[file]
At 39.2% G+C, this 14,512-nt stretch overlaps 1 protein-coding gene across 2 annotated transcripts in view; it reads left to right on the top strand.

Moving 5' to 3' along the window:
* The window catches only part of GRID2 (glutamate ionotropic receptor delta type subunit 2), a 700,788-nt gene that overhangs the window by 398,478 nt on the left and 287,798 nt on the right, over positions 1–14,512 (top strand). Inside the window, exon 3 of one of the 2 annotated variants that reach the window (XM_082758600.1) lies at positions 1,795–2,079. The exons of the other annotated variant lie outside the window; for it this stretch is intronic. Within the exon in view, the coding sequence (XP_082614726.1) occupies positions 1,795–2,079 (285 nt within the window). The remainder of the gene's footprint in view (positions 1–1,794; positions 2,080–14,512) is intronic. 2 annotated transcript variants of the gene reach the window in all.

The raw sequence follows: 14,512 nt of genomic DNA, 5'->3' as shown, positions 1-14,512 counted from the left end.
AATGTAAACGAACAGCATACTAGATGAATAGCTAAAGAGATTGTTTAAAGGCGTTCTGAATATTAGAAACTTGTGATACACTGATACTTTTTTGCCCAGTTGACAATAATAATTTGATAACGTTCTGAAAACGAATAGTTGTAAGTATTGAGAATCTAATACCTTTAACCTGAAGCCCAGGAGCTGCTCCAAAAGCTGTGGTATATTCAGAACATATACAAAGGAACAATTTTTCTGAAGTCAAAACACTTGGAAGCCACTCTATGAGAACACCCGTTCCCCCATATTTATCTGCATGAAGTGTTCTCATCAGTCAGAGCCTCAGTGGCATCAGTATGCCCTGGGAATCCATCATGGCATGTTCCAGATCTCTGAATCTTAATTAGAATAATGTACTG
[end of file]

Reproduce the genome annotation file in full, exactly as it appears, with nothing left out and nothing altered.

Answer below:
At 39.2% G+C, this 14,512-nt stretch overlaps 1 protein-coding gene across 2 annotated transcripts in view; it reads left to right on the top strand.

Moving 5' to 3' along the window:
* The window catches only part of GRID2 (glutamate ionotropic receptor delta type subunit 2), a 700,788-nt gene that overhangs the window by 398,478 nt on the left and 287,798 nt on the right, over positions 1–14,512 (top strand). Inside the window, exon 3 of one of the 2 annotated variants that reach the window (XM_082758600.1) lies at positions 1,795–2,079. The exons of the other annotated variant lie outside the window; for it this stretch is intronic. Within the exon in view, the coding sequence (XP_082614726.1) occupies positions 1,795–2,079 (285 nt within the window). The remainder of the gene's footprint in view (positions 1–1,794; positions 2,080–14,512) is intronic. 2 annotated transcript variants of the gene reach the window in all.

The raw sequence follows: 14,512 nt of genomic DNA, 5'->3' as shown, positions 1-14,512 counted from the left end.
AATGTAAACGAACAGCATACTAGATGAATAGCTAAAGAGATTGTTTAAAGGCGTTCTGAATATTAGAAACTTGTGATACACTGATACTTTTTTGCCCAGTTGACAATAATAATTTGATAACGTTCTGAAAACGAATAGTTGTAAGTATTGAGAATCTAATACCTTTAACCTGAAGCCCAGGAGCTGCTCCAAAAGCTGTGGTATATTCAGAACATATACAAAGGAACAATTTTTCTGAAGTCAAAACACTTGGAAGCCACTCTATGAGAACACCCGTTCCCCCATATTTATCTGCATGAAGTGTTCTCATCAGTCAGAGCCTCAGTGGCATCAGTATGCCCTGGGAATCCATCATGGCATGTTCCAGATCTCTGAATCTTAATTAGAATAATGTACTG